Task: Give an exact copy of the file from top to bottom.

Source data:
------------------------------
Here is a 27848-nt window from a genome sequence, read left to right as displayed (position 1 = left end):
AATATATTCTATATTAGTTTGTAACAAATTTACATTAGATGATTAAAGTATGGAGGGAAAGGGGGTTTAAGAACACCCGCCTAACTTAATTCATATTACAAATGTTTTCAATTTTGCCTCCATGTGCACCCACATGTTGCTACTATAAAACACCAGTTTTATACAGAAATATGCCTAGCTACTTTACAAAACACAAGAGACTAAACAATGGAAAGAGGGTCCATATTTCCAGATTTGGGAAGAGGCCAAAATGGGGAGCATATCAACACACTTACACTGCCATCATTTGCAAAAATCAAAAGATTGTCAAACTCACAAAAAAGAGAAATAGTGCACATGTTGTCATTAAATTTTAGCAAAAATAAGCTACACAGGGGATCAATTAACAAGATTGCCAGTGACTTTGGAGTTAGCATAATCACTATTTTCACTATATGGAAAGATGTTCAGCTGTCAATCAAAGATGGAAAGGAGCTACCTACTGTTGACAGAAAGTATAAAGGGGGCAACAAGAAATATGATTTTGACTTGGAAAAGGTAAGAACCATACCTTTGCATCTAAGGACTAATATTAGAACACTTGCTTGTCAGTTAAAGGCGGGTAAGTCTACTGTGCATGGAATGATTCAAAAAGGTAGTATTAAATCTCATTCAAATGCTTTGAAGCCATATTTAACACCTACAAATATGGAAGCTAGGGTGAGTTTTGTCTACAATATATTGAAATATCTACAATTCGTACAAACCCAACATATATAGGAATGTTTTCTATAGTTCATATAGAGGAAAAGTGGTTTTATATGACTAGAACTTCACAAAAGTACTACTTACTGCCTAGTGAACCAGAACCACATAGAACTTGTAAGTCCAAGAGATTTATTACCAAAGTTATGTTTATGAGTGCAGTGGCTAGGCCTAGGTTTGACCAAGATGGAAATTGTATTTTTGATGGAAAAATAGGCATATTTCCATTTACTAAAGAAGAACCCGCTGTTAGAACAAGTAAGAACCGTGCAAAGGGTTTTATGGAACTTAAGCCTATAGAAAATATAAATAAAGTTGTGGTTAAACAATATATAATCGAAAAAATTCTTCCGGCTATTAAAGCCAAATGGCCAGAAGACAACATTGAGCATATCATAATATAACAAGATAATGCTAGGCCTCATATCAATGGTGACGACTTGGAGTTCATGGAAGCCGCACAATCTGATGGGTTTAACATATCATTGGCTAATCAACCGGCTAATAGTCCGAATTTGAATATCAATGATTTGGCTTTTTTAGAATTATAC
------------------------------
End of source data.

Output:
Here is a 27848-nt window from a genome sequence, read left to right as displayed (position 1 = left end):
AATATATTCTATATTAGTTTGTAACAAATTTACATTAGATGATTAAAGTATGGAGGGAAAGGGGGTTTAAGAACACCCGCCTAACTTAATTCATATTACAAATGTTTTCAATTTTGCCTCCATGTGCACCCACATGTTGCTACTATAAAACACCAGTTTTATACAGAAATATGCCTAGCTACTTTACAAAACACAAGAGACTAAACAATGGAAAGAGGGTCCATATTTCCAGATTTGGGAAGAGGCCAAAATGGGGAGCATATCAACACACTTACACTGCCATCATTTGCAAAAATCAAAAGATTGTCAAACTCACAAAAAAGAGAAATAGTGCACATGTTGTCATTAAATTTTAGCAAAAATAAGCTACACAGGGGATCAATTAACAAGATTGCCAGTGACTTTGGAGTTAGCATAATCACTATTTTCACTATATGGAAAGATGTTCAGCTGTCAATCAAAGATGGAAAGGAGCTACCTACTGTTGACAGAAAGTATAAAGGGGGCAACAAGAAATATGATTTTGACTTGGAAAAGGTAAGAACCATACCTTTGCATCTAAGGACTAATATTAGAACACTTGCTTGTCAGTTAAAGGCGGGTAAGTCTACTGTGCATGGAATGATTCAAAAAGGTAGTATTAAATCTCATTCAAATGCTTTGAAGCCATATTTAACACCTACAAATATGGAAGCTAGGGTGAGTTTTGTCTACAATATATTGAAATATCTACAATTCGTACAAACCCAACATATATAGGAATGTTTTCTATAGTTCATATAGAGGAAAAGTGGTTTTATATGACTAGAACTTCACAAAAGTACTACTTACTGCCTAGTGAACCAGAACCACATAGAACTTGTAAGTCCAAGAGATTTATTACCAAAGTTATGTTTATGAGTGCAGTGGCTAGGCCTAGGTTTGACCAAGATGGAAATTGTATTTTTGATGGAAAAATAGGCATATTTCCATTTACTAAAGAAGAACCCGCTGTTAGAACAAGTAAGAACCGTGCAAAGGGTTTTATGGAACTTAAGCCTATAGAAAATATAAATAAAGTTGTGGTTAAACAATATATAATCGAAAAAATTCTTCCGGCTATTAAAGCCAAATGGCCAGAAGACAACATTGAGCATATCATAATATAACAAGATAATGCTAGGCCTCATATCAATGGTGACGACTTGGAGTTCATGGAAGCCGCACAATCTGATGGGTTTAACATATCATTGGCTAATCAACCGGCTAATAGTCCGAATTTGAATATCAATGATTTGGCTTTTTTAGAATTATAC